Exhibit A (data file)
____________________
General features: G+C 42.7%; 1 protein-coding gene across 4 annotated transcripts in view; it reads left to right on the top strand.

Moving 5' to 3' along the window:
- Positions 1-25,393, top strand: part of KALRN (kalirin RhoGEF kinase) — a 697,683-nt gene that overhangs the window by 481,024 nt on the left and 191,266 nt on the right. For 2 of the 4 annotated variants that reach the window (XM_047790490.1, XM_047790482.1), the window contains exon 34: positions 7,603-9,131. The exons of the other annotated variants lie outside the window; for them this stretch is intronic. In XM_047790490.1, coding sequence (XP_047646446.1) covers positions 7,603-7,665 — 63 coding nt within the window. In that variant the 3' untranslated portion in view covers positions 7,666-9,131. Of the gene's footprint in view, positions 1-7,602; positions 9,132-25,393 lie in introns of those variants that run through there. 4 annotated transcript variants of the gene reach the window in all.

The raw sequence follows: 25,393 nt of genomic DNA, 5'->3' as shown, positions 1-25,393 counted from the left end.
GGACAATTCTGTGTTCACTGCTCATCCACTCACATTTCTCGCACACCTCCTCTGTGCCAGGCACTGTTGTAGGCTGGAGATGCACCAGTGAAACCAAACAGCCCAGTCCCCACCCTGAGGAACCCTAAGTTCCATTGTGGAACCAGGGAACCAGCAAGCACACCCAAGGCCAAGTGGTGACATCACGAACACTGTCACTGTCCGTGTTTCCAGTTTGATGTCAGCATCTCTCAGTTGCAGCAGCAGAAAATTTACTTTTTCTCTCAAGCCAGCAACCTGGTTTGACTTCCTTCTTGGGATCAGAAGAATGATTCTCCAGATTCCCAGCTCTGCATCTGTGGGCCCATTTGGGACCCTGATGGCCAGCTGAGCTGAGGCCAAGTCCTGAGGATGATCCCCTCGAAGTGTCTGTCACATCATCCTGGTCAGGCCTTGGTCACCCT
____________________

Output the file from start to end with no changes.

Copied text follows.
General features: G+C 42.7%; 1 protein-coding gene across 4 annotated transcripts in view; it reads left to right on the top strand.

Moving 5' to 3' along the window:
- Positions 1-25,393, top strand: part of KALRN (kalirin RhoGEF kinase) — a 697,683-nt gene that overhangs the window by 481,024 nt on the left and 191,266 nt on the right. For 2 of the 4 annotated variants that reach the window (XM_047790490.1, XM_047790482.1), the window contains exon 34: positions 7,603-9,131. The exons of the other annotated variants lie outside the window; for them this stretch is intronic. In XM_047790490.1, coding sequence (XP_047646446.1) covers positions 7,603-7,665 — 63 coding nt within the window. In that variant the 3' untranslated portion in view covers positions 7,666-9,131. Of the gene's footprint in view, positions 1-7,602; positions 9,132-25,393 lie in introns of those variants that run through there. 4 annotated transcript variants of the gene reach the window in all.

The raw sequence follows: 25,393 nt of genomic DNA, 5'->3' as shown, positions 1-25,393 counted from the left end.
GGACAATTCTGTGTTCACTGCTCATCCACTCACATTTCTCGCACACCTCCTCTGTGCCAGGCACTGTTGTAGGCTGGAGATGCACCAGTGAAACCAAACAGCCCAGTCCCCACCCTGAGGAACCCTAAGTTCCATTGTGGAACCAGGGAACCAGCAAGCACACCCAAGGCCAAGTGGTGACATCACGAACACTGTCACTGTCCGTGTTTCCAGTTTGATGTCAGCATCTCTCAGTTGCAGCAGCAGAAAATTTACTTTTTCTCTCAAGCCAGCAACCTGGTTTGACTTCCTTCTTGGGATCAGAAGAATGATTCTCCAGATTCCCAGCTCTGCATCTGTGGGCCCATTTGGGACCCTGATGGCCAGCTGAGCTGAGGCCAAGTCCTGAGGATGATCCCCTCGAAGTGTCTGTCACATCATCCTGGTCAGGCCTTGGTCACCCT